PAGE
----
I was born a dwarf, live as a dwarf, and will die the same. I am already, at three feet, nine inches, taller than my expected adult stature. But can I let you in on a little secret? At least 75 percent of the time I don’t even really think of myself as different. I just feel like part of society. It’s not just because I live in a wonderful ward and stake, but because I have tried to make my life into something far more worthy of a child of God.
Last year I reported to my doctor in Baltimore, Maryland. We had a full surgery scheduled for my right hip, which would mean a body cast for several months, perhaps even endangering my ability to attend my senior year of high school. We’d known about this for a year, since the last checkup when he made it known that my right hip was in bad shape.
When my dad and I got in the examination room, my doctor placed the X rays to the light. After looking at them, examining me, and looking back at the X rays again, he announced, rather astonished, that there seemed to be nothing wrong at all with my hip. He could see no reason to perform the extensive surgery he had planned. He said that, except for some work that needed to be done on my feet, I was in fantastic health and would need no more surgeries.
That was some kind of news to someone who had already had eight major surgeries and a handful of minor ones.
It is more than important to note that many prayers had been offered by our family and others prior to my examination, and I had many dear friends praying and fasting.
Sure enough, my hip was healed. I know that only Heavenly Father could have done what I witnessed. As a result of the many times I have had to face the reality of surgery and the consequent recovery, I have learned to pray—fervently and with real intent, exactly as Heavenly Father wishes for it to be.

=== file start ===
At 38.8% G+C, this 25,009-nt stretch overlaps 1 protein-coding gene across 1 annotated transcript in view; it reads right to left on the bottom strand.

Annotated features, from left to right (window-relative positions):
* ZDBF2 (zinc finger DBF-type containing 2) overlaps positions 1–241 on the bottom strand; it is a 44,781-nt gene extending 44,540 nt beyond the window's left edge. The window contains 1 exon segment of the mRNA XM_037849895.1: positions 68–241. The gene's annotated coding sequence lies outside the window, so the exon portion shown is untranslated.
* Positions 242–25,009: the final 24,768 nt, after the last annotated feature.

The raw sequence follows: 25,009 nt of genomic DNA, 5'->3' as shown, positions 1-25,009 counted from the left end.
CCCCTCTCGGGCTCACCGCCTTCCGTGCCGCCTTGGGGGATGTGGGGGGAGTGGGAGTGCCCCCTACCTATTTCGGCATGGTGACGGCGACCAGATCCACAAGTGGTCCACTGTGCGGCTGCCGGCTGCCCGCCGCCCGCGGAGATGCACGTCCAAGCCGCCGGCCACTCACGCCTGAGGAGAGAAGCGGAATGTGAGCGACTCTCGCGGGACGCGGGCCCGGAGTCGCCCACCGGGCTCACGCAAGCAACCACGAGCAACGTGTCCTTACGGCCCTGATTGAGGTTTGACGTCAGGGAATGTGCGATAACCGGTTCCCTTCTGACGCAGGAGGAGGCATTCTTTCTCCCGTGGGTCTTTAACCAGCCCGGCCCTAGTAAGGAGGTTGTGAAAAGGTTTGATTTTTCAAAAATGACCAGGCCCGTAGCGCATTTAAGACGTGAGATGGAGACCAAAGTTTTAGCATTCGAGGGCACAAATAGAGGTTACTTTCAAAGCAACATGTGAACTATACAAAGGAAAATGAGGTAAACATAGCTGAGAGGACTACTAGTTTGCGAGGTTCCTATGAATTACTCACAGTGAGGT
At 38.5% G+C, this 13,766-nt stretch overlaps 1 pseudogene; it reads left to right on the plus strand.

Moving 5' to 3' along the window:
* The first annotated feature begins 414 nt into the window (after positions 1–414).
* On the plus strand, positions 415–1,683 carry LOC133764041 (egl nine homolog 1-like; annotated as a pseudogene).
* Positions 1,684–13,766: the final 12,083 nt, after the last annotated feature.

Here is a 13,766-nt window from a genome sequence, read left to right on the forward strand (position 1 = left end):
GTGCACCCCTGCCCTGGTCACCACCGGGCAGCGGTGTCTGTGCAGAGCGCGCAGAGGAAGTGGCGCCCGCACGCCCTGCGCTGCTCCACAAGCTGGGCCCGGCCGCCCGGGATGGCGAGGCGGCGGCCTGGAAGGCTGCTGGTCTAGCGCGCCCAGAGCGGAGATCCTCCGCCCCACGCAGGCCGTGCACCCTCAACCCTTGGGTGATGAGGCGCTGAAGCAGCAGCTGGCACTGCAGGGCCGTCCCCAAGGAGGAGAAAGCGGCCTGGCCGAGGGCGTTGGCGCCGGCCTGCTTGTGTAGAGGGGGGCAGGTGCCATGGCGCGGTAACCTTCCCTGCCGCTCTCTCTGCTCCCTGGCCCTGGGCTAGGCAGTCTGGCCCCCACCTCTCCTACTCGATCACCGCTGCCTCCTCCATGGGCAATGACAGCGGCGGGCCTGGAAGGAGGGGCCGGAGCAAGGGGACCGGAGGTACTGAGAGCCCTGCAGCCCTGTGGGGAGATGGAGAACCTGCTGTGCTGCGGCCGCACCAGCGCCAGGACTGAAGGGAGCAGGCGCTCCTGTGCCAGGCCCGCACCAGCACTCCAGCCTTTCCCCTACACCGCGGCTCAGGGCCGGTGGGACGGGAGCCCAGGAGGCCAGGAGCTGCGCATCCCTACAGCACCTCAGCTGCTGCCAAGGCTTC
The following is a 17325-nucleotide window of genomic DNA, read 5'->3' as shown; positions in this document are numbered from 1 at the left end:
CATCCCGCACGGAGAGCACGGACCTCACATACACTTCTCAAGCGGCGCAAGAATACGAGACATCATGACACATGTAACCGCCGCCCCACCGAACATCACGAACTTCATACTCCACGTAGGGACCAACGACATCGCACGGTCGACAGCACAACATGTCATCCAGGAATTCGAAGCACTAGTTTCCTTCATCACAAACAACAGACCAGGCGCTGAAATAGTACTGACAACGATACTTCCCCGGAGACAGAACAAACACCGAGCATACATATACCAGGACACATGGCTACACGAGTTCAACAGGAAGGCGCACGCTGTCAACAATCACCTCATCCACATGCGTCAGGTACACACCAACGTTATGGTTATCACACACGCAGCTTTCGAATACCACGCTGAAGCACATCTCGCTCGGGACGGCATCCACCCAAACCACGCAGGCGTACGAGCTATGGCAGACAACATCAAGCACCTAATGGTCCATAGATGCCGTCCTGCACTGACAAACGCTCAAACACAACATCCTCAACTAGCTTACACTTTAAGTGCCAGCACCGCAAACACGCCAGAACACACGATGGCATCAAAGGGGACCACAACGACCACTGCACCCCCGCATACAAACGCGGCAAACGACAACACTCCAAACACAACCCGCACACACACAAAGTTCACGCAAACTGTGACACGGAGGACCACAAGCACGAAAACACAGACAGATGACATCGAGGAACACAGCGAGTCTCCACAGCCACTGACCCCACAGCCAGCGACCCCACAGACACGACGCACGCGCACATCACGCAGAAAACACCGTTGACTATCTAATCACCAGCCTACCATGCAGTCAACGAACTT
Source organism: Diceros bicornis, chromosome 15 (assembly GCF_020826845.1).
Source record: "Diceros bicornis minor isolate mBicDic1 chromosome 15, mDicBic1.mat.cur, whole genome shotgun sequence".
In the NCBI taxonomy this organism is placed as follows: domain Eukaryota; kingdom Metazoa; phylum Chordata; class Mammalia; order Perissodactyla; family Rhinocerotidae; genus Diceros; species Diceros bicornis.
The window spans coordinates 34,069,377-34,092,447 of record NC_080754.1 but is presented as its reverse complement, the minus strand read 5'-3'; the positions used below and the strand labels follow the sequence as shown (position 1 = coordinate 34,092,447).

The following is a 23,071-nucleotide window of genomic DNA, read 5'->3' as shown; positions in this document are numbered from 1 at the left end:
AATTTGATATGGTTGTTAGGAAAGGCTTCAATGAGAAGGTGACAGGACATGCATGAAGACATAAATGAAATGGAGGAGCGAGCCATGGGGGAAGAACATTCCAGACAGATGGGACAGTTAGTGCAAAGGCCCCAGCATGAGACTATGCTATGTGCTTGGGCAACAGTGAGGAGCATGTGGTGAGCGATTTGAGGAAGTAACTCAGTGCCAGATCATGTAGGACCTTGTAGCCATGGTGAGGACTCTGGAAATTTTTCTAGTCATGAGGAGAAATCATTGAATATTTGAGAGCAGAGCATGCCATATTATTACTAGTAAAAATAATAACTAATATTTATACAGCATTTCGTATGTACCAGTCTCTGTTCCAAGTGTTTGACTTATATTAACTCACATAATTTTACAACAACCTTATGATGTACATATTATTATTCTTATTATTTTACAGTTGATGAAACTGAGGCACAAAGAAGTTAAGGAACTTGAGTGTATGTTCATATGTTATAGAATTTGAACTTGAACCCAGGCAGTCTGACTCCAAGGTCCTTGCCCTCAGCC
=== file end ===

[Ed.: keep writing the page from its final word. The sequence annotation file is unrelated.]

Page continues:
I know I have been healed by a miracle, but a miracle is not always required. Sometimes the greater miracle lies in how someone deals with not having a burden eased.
My condition has brought me much closer to God. Without the constant surgeries and hindrances from many physical activities, you might see me today participating far less in scripture study and more in football.
Despite the everyday trials I face, I feel my life is actually quite a blessing. My experience is merely an example of how Heavenly Father’s influence is in our lives. A description of what Heavenly Father’s hand does for us is found in Jeremiah 18:6 [Jer. 18:6]: “O house of Israel, cannot I do with you as this potter? saith the Lord. Behold, as the clay is in the potter’s hand, so are ye in mine hand.”
Heavenly Father is not trying to break us, as is Satan, but to mold us into celestial beings like him. Let us be certain that we never ever mistake him for the enemy. He loves us more than we can comprehend.
When faced with challenges, we can get bitter or we can get better. I’ve definitely learned that.